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Evaluating limits

  1. Oct 15, 2013 #1
    1. The problem statement, all variables and given/known data

    Consider a function f: D∈R, where D = {1/n for natural numbers n (1, 2, 3, 4, etc.)} and f(x) = 3x - 1 for all x in D. Explain why the limit of f(x) as x → 1 does not exist.

    2. Relevant equations

    3. The attempt at a solution

    Uh I figured it would exist. We know a function does not have a limit at c if and only if there exists a sequence (x_n) where x_n ≠ c for all natural numbers n such that (x_n) converges to c but the sequence (f(x_n)) does not converge in the reals.

    there will not exist such a sequence in D that converges to 1 because x_n cannot equal 1 for any n. so the limit must exist. i mean why wouldn't the limit exist?
  2. jcsd
  3. Oct 15, 2013 #2


    Staff: Mentor

    x1 = 1/1 = 1, right?
  4. Oct 15, 2013 #3
    does this have to do with the fact that the limit from the left does not exist? but 1/n is always less than or equal to 1...so things seem well-defined....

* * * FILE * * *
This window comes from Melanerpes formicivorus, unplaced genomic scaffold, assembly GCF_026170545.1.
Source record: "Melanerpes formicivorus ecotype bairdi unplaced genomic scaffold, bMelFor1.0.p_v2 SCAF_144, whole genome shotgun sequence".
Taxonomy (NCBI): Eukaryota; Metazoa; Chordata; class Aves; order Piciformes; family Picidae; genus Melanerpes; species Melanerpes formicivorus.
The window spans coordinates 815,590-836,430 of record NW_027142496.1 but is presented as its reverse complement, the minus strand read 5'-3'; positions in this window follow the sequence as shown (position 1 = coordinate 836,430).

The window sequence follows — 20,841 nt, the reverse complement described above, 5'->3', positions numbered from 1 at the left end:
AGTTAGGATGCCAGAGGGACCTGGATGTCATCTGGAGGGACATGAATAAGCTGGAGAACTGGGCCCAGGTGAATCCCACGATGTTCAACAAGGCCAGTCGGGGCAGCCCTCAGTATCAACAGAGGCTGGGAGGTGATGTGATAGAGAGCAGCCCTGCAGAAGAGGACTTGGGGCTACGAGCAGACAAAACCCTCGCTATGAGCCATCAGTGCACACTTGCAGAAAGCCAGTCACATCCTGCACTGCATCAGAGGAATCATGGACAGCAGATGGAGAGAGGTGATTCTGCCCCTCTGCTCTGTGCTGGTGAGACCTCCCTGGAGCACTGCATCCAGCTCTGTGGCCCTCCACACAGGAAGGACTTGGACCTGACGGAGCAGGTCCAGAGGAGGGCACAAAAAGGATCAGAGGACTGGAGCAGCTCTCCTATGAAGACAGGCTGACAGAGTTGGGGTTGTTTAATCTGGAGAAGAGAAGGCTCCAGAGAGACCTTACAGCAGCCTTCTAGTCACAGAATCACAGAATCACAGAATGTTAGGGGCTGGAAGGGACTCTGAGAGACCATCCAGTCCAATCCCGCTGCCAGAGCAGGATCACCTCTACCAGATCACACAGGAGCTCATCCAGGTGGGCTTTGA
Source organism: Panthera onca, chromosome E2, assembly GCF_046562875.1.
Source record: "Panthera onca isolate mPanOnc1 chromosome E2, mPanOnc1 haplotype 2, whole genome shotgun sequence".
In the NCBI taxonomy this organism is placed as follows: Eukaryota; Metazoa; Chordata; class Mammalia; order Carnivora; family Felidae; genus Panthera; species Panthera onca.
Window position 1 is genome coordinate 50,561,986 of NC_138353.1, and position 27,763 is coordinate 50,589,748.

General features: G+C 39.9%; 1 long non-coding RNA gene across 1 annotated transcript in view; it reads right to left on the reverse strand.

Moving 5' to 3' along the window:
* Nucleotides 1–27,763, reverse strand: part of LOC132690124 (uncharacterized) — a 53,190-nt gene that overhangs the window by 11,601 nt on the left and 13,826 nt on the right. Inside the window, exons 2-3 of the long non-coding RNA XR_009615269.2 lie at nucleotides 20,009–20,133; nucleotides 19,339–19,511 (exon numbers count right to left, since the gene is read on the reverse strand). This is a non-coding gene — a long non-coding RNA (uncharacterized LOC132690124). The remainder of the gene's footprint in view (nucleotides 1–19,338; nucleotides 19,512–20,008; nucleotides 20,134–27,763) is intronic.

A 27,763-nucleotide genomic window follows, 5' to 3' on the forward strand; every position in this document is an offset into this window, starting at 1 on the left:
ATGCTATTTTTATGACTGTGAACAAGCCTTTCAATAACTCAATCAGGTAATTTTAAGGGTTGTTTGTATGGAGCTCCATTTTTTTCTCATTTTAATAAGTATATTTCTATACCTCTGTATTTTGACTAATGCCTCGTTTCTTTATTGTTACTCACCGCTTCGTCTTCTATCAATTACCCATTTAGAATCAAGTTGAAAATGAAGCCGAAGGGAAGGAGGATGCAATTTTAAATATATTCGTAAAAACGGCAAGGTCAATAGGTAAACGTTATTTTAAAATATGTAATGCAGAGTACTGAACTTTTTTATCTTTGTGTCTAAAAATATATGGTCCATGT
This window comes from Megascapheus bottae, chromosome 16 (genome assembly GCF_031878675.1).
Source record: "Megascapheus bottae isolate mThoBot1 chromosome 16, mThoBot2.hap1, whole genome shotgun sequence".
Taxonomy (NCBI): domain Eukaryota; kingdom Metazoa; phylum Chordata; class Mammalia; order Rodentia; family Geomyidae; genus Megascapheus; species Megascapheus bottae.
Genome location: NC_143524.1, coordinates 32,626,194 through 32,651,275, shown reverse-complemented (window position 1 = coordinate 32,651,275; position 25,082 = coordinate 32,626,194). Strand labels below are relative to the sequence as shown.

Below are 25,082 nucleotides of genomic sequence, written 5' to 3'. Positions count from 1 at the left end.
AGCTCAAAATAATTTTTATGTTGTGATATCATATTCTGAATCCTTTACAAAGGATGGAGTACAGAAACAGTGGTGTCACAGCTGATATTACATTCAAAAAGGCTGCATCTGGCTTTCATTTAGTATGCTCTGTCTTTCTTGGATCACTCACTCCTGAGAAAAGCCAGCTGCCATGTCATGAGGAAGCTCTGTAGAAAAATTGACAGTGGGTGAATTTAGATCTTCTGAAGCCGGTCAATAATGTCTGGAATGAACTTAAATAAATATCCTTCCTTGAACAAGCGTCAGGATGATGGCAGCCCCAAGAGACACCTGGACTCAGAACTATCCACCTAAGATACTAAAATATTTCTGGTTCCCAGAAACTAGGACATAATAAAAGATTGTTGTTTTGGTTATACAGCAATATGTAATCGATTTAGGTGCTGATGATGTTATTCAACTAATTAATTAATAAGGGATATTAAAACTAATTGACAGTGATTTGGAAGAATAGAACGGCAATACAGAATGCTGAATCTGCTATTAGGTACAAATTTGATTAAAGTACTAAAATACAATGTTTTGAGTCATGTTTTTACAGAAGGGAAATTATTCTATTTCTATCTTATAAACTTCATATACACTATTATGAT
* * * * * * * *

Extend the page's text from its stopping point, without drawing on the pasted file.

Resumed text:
5. Oct 15, 2013 #4


    Staff: Mentor

    The limit from the left has a better chance of existing than the limit from the right, which is not to say that the limit from the left exists. It might be helpful to sketch a graph of f, keeping in mind that the inputs to f come from your set D.
  6. Oct 17, 2013 #5
    i don't quite understand the notion of a limit from one direction having a better chance of existing. to me, it is extremely clear the limit from the left does not exist, so the limit itself doesn't exist.

    but things are confusing because we're using 1/n, which goes a different direction than x. if that makes sense.
  7. Oct 17, 2013 #6


    Staff: Mentor

    By "better chance" I wasn't implying that the limit from the left actually existed. What I was getting at is that there are numbers in D that are smaller than 1, but no numbers in D that are larger than 1, so there's no chance of a limit from the right existing.

    It might be helpful to look at set D like this:
    D = {..., 1/5, 1/4, 1/3, 1/2, 1}
    Note that you can never get closer to 1 than 1/2 for the numbers in D.
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